Strength in rough diamond sales continues, but the war in Ukraine and COVID lockdowns in China have companies on alert.
Robust rough diamond sales continued in late March/early April, but both the ongoing war in Ukraine and another wave of COVID-19 lockdowns in China are impacting the outlook, De Beers Group said.
The diamond miner and marketer reported [the week of April 11] that rough diamond sales for its third sales cycle of the year, March 28 through April 12, totaled $565 million.
That is up 26 percent from $450 million in the third sales cycle 2021, but down 13 percent from $652 million in the prior sales cycle.
(De Beers is still extending sights beyond its normal week-long period, a change it implemented in the early days of the COVID pandemic.)
CEO Bruce Cleaver said rough diamond sales remained strong in light of the “robust” demand for rough diamonds in 2021, as well as jewelry sales in the first quarter of 2022.
However, recent events have companies striking a less optimistic tone.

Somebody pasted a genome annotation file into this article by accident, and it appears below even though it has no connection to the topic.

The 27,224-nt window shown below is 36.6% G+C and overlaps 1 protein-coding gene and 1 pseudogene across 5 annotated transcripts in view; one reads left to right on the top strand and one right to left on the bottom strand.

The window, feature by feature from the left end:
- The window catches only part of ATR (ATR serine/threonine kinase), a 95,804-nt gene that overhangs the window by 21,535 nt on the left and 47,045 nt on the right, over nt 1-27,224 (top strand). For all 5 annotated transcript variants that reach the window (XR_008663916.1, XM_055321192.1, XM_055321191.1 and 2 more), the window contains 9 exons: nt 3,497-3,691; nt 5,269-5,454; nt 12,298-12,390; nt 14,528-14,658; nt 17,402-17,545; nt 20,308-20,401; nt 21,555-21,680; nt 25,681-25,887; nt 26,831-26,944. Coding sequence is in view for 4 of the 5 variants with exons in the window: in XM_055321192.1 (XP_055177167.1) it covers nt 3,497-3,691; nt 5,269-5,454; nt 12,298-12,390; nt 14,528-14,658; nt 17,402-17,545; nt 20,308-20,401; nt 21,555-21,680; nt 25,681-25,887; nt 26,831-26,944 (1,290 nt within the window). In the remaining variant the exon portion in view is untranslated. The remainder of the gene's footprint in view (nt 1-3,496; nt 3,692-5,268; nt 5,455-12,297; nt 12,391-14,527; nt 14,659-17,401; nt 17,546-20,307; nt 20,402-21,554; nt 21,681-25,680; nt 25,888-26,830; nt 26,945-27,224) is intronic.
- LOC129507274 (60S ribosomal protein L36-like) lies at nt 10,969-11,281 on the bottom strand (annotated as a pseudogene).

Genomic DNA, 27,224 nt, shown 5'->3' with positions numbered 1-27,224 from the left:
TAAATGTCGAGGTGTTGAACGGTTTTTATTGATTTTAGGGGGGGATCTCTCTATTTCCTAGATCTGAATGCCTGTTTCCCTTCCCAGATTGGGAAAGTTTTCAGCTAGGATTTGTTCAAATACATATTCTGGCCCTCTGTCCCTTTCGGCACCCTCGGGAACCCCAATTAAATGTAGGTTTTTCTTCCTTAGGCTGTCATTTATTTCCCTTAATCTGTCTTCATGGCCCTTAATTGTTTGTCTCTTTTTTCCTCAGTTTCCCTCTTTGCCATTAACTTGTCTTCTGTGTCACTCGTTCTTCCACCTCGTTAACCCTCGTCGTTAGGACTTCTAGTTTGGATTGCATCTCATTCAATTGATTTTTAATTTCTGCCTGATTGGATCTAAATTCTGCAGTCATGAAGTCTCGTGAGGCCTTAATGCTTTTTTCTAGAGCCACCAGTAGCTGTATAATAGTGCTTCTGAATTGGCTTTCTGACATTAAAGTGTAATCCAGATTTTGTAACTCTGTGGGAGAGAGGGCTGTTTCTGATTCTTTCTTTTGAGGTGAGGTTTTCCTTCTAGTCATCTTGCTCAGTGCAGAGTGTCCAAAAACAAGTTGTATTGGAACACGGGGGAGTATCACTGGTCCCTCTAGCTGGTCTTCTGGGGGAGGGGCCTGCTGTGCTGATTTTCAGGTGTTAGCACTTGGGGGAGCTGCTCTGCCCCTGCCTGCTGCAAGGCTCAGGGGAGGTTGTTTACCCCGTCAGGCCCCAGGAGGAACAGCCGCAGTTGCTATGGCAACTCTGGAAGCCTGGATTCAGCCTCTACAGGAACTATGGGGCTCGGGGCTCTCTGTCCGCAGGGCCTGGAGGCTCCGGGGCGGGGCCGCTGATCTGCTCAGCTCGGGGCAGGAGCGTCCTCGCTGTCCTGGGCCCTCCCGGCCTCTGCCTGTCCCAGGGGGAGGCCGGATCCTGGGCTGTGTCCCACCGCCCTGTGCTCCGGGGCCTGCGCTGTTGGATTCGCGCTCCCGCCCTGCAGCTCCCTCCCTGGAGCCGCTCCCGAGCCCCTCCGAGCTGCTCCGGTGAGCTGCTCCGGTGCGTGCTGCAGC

“As we head into the seasonally slower second quarter of the year, diamond businesses are adopting a more cautious and watchful approach in light of the war in Ukraine and associated sanctions, as well as COVID-19 lockdowns in China,” Cleaver said.
The war in Ukraine has resulted in sanctions against the world’s largest diamond producer in volume terms, Alrosa, which is 33 percent owned by the Russia government.
The U.S. levied sanctions on Alrosa immediately following Russia’s Feb. 24 invasion of Ukraine, and recently ratcheted up its limitations on the Russian diamond miner, placing it on the Specially Designated Nationals list.
After the government announced these sanctions April 8, the Jewelers Vigilance Committee urged U.S. businesses that hadn’t already cut ties with Alrosa to do so now.
JVC also advised U.S. businesses to consult an attorney if they have an ownership interest in or relationships with foreign companies in, for example, India or Antwerp that are still doing business with Alrosa.